However, in 1991 after UOC-MP bishops made a written appeal to Moscow Patriarchate for support, it became apparent they would likely fall short. Instead, an agreement was quickly reached between Metropolitan Anthony (Masendych) whom Patriarch Mstyslav had elected head of UAOC and who became Patriarch of Kyiv and a quick unity agreement was struck between both groups.
This agreement was later annulled as the ROC leadership granted more independence to its Ukrainian exarchate. By 1990, they had changed its name to Ukrainian Orthodox Church and declared its formal independence and administrative autonomy (though not autocephaly yet). Now this Church remains large and influential throughout Ukraine with membership numbers continuing to expand exponentially and prestige.
Bishop Bohdan (Kalynyk)
The Ukrainian Orthodox Church in the USA falls under the Ecumenical Patriarchate. It consists of three eparchies (dioceses) with two diocesan bishops each, as well as approximately 105 parishes and missions; its current primate is His Eminence Metropolitan Antony Scharba from Hierapolis.
United States Orthodoxy was officially inaugurated in 1929 when Ukrainian Uniate parishes which had long argued with Rome over property ownership and celibacy merged to form the Ukrainian Orthodox Church of America, although they had never been recognized canonically by mainstream Orthodoxy.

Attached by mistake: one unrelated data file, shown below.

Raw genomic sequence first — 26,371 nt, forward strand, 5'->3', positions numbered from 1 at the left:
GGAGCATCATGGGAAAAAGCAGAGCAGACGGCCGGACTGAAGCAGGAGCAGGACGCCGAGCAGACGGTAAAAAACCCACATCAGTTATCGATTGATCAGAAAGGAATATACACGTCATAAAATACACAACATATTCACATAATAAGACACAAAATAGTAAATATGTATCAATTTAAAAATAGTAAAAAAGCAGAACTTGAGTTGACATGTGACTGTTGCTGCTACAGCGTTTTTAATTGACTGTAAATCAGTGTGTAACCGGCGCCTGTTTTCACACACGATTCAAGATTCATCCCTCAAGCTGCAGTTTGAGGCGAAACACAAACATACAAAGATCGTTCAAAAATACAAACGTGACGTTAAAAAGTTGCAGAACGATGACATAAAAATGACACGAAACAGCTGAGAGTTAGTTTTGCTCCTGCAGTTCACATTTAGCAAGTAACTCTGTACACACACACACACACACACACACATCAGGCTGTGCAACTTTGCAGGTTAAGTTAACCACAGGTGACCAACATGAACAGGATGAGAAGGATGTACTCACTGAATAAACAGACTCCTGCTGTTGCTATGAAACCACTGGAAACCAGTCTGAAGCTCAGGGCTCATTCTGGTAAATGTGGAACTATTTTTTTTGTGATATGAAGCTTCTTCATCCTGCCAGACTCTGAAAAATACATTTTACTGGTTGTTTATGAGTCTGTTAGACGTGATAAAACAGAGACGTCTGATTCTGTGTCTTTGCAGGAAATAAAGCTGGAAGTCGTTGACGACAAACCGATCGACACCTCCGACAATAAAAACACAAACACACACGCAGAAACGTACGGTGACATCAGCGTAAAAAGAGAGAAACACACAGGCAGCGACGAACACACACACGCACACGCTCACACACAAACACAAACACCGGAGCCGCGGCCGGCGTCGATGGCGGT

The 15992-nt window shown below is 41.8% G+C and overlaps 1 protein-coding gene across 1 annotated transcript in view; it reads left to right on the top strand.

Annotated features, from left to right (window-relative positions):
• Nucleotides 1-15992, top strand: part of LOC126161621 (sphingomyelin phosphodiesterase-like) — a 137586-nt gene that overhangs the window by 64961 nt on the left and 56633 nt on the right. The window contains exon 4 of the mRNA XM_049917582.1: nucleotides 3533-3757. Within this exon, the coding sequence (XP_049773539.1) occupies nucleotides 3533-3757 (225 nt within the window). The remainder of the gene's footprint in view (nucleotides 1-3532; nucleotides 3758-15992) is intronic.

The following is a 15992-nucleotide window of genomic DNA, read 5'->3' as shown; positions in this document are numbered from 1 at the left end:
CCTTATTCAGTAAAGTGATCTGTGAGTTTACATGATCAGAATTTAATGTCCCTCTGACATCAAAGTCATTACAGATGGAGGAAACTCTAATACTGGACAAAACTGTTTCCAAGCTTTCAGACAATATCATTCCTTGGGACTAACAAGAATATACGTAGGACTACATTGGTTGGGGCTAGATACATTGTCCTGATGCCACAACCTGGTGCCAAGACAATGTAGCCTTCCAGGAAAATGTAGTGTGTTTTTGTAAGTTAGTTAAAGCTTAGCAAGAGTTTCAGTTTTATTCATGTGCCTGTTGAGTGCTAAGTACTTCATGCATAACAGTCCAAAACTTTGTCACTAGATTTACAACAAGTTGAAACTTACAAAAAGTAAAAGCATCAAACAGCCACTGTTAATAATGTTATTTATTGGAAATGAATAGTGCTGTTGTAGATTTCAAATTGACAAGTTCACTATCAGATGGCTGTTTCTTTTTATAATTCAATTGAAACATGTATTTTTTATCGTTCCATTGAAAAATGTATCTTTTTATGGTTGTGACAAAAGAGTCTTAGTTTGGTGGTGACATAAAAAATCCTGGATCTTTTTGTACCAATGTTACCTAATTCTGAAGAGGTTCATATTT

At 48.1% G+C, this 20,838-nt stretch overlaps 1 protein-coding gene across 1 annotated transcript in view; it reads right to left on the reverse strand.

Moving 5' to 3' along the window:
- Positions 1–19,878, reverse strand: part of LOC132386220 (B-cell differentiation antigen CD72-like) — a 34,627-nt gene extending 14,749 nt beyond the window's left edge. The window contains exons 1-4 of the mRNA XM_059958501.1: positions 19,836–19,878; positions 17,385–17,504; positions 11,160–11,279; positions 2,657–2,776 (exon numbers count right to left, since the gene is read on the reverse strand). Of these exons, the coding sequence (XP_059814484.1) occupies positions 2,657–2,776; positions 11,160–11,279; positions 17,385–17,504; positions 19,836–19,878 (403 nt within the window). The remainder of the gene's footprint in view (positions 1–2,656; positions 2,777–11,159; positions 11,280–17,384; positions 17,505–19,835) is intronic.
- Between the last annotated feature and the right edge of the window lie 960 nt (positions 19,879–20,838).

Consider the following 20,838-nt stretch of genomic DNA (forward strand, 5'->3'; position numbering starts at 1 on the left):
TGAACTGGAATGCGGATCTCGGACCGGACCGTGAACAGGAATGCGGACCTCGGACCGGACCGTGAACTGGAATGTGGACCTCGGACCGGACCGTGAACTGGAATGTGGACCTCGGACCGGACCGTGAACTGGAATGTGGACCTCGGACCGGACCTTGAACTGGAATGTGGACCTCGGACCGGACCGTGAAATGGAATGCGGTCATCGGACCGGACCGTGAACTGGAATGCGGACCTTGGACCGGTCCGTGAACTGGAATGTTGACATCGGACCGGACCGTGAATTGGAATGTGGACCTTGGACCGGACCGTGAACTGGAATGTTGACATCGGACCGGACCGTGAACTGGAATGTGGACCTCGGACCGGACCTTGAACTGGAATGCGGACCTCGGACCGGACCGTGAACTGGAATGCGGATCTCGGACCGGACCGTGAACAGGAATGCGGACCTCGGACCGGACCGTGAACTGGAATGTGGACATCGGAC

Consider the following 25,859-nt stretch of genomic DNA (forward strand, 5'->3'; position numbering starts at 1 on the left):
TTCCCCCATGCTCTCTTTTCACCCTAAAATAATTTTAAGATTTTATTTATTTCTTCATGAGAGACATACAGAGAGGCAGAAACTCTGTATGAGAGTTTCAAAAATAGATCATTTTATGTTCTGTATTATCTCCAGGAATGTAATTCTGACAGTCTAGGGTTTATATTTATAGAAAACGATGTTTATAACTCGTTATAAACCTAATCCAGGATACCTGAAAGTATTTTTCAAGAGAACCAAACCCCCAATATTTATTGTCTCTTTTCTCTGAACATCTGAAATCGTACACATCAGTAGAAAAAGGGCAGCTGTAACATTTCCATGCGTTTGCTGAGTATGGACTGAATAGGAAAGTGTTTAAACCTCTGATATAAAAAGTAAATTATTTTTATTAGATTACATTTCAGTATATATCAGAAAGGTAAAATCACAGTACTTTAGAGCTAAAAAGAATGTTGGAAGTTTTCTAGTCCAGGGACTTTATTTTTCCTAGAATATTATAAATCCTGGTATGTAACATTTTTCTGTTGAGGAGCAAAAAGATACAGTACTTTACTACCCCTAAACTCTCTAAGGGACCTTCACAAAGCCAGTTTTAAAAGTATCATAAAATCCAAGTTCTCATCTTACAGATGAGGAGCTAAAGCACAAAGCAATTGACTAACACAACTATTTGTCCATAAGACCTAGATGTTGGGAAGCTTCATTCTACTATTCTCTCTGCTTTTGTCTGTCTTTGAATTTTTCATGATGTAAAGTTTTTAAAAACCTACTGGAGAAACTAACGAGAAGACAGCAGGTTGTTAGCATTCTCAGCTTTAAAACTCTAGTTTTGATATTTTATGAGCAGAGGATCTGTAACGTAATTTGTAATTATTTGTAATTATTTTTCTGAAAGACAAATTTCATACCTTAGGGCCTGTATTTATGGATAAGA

As the UOC expanded in numbers and influence, Russian Church sought to unite it under their jurisdiction – creating a division which has proven difficult to overcome.
At that point, only the Greek Orthodox Archdiocese in North America could intervene and bring about a resolution – leading to Fr. Andrei (Kuschak) being elected from six of Constantinopolitan Ukrainian parishes as bishop.
He was consecrated on January 28, 1938 in Allentown, Pennsylvania and appointed to lead a number of parishes before eventually becoming involved in several conflicts.
On top of that, his disciplinary record wasn’t always great either: often failing to enforce canons on his clergy and having difficulty conducting ordinations he also struggled to bring American Orthodox people into the church.